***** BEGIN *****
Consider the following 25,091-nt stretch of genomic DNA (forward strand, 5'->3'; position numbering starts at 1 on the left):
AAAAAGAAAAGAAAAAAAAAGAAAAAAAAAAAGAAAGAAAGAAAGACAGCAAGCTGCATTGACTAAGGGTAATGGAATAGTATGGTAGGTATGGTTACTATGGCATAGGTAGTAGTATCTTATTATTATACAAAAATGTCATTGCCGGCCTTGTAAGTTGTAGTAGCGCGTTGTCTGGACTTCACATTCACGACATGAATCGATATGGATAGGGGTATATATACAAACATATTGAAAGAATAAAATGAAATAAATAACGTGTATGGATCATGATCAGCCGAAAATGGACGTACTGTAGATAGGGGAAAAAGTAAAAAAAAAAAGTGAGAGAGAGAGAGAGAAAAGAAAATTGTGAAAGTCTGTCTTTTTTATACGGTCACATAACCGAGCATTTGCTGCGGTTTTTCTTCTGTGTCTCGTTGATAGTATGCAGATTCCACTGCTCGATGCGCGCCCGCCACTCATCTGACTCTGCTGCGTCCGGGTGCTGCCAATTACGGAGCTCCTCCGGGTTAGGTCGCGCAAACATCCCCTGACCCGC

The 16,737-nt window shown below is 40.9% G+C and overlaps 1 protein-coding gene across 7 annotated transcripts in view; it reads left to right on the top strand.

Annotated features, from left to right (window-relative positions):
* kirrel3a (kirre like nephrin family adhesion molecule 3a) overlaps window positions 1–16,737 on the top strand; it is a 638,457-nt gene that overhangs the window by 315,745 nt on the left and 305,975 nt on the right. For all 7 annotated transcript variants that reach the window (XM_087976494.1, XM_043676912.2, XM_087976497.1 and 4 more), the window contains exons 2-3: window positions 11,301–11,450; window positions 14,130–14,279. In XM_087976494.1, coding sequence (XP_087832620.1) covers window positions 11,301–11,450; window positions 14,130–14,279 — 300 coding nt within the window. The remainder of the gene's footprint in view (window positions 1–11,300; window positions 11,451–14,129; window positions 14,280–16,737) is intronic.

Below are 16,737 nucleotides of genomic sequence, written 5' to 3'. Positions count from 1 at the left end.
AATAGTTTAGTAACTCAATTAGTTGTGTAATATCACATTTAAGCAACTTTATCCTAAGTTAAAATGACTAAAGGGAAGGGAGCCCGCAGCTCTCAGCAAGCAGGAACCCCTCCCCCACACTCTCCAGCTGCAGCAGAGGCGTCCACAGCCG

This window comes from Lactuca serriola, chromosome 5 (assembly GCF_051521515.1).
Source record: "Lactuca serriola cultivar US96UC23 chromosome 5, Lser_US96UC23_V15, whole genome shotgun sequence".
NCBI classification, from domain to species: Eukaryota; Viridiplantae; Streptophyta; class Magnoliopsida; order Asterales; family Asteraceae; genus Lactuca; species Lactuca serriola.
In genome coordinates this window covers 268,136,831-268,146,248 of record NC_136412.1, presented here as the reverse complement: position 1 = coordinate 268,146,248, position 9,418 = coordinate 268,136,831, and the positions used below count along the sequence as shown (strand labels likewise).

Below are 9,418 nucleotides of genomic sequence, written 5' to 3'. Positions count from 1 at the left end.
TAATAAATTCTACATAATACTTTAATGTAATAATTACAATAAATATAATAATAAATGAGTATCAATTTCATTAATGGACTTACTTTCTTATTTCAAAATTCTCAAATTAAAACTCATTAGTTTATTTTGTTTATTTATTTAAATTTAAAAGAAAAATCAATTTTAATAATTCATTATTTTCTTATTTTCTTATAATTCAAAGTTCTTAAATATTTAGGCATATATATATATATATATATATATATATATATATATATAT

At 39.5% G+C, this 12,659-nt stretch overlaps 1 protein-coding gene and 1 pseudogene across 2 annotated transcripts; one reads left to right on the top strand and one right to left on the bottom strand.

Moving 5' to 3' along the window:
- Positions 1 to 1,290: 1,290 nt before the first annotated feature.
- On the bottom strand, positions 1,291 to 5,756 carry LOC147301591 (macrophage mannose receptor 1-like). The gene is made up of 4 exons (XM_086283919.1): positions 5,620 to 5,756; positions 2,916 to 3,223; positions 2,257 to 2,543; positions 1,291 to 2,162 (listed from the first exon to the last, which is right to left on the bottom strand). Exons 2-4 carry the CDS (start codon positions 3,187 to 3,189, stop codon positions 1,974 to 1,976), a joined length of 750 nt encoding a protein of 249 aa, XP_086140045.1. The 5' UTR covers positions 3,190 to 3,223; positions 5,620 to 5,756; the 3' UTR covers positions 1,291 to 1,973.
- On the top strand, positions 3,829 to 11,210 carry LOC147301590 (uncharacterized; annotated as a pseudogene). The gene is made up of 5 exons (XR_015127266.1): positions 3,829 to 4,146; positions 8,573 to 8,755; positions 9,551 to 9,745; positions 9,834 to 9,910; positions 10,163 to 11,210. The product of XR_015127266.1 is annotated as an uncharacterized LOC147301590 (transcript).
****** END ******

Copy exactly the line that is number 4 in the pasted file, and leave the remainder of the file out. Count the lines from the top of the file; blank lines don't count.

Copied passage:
Annotated features, from left to right (window-relative positions):